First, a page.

I have posted over 70 updates in the last 10 days, which is probably on the high side. For me, it’s been mostly about my blog post announcements, things I am working and a few technologies I have been looking at. I also do quite a few retweets, which are directly related to select to following the right set of twitters, keeping the list short enough that you can keep up and being easily impressed :-). I did end up deleting some of my tweets that seemed irrelevant after the fact and it’s a good thing you can do that. I also find myself sharing a few personal things, which I generally try to avoid on my full-size blog. I guess there’s really no way to keep things like twitter entirely impersonal, so I’m not trying too hard. When I first started I posted every tweet on Facebook and vice-versa. Recently I’ve been posting some on both and some only on one side. They are different things with some overlap.
Trending (what’s been twittered the most, recently) is something people watch a lot. However, beyond trending, there is something else I have found myself doing with twitter. I will sometimes search on twitter for other people doing the same thing I’m doing, possibly even before tweeting about it. Say you’re watching Sunday Morning on CBS. Is anyone else doing it? Should you even admit to it? Well, it turns out there were a quite few people watching it, some even defining it as a guilty pleasure. Some with a particular interest on Charles Osgood’s bow ties. Some more concerned about a specific topic being covered, like the importance of learning how to use the dishwasher properly. I have done that multiple times and it does give a an interesting new angle on things. That’s a type of search that cannot be satisfied by your traditional search engine, although Bing is indexing Twitter now, at least partially. I wonder if there’s some site or tool out there doing something like this kind of twitter self-trending…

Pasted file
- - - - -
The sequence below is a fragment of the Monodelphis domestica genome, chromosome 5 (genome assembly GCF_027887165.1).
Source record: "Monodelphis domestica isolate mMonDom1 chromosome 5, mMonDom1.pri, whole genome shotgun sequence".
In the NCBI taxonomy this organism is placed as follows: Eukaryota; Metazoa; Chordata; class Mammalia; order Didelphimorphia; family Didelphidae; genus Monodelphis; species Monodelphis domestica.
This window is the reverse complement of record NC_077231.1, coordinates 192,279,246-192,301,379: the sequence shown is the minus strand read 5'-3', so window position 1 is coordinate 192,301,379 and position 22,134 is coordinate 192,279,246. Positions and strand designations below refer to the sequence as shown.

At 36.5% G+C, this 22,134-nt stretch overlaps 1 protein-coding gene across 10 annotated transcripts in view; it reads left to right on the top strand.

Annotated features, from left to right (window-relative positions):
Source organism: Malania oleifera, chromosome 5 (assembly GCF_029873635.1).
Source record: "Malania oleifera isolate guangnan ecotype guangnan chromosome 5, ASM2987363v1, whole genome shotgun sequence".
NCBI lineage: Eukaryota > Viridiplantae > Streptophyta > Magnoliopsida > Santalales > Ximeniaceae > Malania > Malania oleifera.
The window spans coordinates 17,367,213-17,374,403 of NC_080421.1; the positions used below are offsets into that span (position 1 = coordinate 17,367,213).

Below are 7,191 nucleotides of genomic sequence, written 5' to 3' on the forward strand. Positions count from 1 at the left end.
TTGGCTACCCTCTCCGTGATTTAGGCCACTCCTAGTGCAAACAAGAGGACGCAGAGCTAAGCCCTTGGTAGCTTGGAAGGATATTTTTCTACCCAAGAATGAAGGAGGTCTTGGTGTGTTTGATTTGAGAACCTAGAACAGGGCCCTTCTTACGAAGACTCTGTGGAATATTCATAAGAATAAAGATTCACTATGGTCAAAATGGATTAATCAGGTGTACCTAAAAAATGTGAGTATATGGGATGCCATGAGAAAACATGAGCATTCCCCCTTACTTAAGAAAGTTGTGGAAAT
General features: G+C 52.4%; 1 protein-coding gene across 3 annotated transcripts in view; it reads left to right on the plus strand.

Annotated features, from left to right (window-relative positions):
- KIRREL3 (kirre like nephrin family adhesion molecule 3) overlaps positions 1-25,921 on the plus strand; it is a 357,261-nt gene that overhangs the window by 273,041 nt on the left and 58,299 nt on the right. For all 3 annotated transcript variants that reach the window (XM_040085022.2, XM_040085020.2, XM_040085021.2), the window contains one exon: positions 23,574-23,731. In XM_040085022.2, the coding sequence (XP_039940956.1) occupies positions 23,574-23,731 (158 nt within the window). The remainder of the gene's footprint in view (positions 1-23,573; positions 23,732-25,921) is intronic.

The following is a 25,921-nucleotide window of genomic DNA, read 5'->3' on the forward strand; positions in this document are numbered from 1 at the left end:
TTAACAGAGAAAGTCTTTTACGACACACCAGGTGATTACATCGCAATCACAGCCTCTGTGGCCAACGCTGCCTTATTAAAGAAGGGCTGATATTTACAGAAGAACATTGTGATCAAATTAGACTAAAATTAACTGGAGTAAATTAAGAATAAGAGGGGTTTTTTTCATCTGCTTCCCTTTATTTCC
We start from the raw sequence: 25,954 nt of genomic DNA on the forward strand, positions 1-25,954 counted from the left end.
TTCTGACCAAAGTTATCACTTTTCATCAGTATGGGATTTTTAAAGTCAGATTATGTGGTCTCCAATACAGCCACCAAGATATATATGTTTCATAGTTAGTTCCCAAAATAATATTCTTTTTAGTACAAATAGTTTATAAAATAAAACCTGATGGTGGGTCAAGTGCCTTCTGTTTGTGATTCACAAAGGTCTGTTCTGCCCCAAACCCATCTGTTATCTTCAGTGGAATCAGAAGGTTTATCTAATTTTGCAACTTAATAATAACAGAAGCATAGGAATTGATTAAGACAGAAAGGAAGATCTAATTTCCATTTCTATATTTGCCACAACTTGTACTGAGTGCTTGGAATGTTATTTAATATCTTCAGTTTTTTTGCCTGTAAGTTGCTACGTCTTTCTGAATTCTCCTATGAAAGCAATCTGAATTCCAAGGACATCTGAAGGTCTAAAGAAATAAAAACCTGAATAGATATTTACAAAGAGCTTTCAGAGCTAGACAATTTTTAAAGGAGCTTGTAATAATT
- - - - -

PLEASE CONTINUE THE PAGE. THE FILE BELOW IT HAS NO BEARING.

Speaking or that, Twitter clients will define a big part of your experience. You could live entirely off the twitter.com web page, it would be a very limited life. I have tried a few different clients for my Windows PC and settled on TweetDeck (which also shows Facebook status updates and TwitScoop trends). For my Windows phone I also switched a couple of times and I am now using PockeTwit.
They both offer unique, somewhat unconventional user interfaces, but they have been doing the job well for me. They are 0.x releases offered as free downloads. Again, you can learn from others in this area, since tweets tell what tools are used to post them. I might try some of new ones, but once you find a good enough one, a certain inertia settles in. Free as they are, it does take your valuable time to install/uninstall these things.